The protagonist of a story is the main character who traditionally undergoes some sort of change. He or she must usually overcome some opposing force. In this story, the protagonist is Anne Fadiman whose experiences with the Hmong in researching and writing this book is the basis for understanding the story. She examines every aspect of how Lia Lee’s tragedy unfolded and becomes her champion when deciding where blame lies in the end.
The antagonist of a story is the force that provides an obstacle for the protagonist. The antagonist does not always have to be a single character or even a character at all. In this plot there are two antagonists: at times, the Lees are antagonistic when trying to deal with the doctors in Merced; however, their antagonism sincerely comes from the culture to which they are bound. The other antagonists are the doctors at MCMC who refused to accept that understanding a patient’s culture is integral to treating his illness.
The climax of a plot is the major turning point that allows the protagonist to resolve the conflict. The climax occurs when Lia suffers the “big one,” or the seizure that ultimately contributes to her vegetative state.
Lia’s brain impairment is never resolved and she is taken home by her parents to be loved and cared for by them. The doctors in Merced and other medical communities begin to realize that understanding the cultural differences of an immigrant must be considered when treating them as patients. However, in the end, they still believe that the bottom line means save the patient’s life while the Hmong believed that it was the patient’ soul.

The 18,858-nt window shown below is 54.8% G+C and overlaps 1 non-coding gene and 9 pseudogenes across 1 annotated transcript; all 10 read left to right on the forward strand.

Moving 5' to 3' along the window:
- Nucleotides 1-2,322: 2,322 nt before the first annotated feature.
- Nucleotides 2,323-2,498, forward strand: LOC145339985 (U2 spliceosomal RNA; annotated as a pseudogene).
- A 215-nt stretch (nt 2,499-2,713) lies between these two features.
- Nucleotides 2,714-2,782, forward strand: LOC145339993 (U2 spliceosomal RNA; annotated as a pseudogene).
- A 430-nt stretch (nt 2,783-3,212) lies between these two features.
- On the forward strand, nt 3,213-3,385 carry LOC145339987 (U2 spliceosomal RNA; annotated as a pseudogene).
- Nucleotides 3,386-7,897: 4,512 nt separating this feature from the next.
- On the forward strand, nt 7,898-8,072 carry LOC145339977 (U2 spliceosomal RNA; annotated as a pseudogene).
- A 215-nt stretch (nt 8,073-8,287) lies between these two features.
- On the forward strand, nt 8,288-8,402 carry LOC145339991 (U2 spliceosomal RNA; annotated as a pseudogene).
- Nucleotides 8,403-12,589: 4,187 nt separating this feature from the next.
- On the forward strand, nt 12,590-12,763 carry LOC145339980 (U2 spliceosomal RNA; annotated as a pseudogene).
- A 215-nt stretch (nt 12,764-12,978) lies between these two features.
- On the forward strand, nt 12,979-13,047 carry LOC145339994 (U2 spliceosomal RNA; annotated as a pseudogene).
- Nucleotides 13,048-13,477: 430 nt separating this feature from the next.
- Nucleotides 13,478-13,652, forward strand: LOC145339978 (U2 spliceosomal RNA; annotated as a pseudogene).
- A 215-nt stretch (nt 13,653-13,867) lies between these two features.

This true story involves the life of Lia Lee, a Hmong child who is epileptic. She suffers severe grand mal seizures and eventually, as a result, becomes vegetative for the rest of her life. The key point of the book, however, is not Lia’s epilepsy as much as it is the cultural barriers that led to them destroying her brain. The proper treatment and so-called compliance with it becomes the basis of a tug-of-war for Lia’s life between her doctors and her parents. The author uses this battle as a way of discussing Western and Eastern medicine and how each group views the patient in such different ways.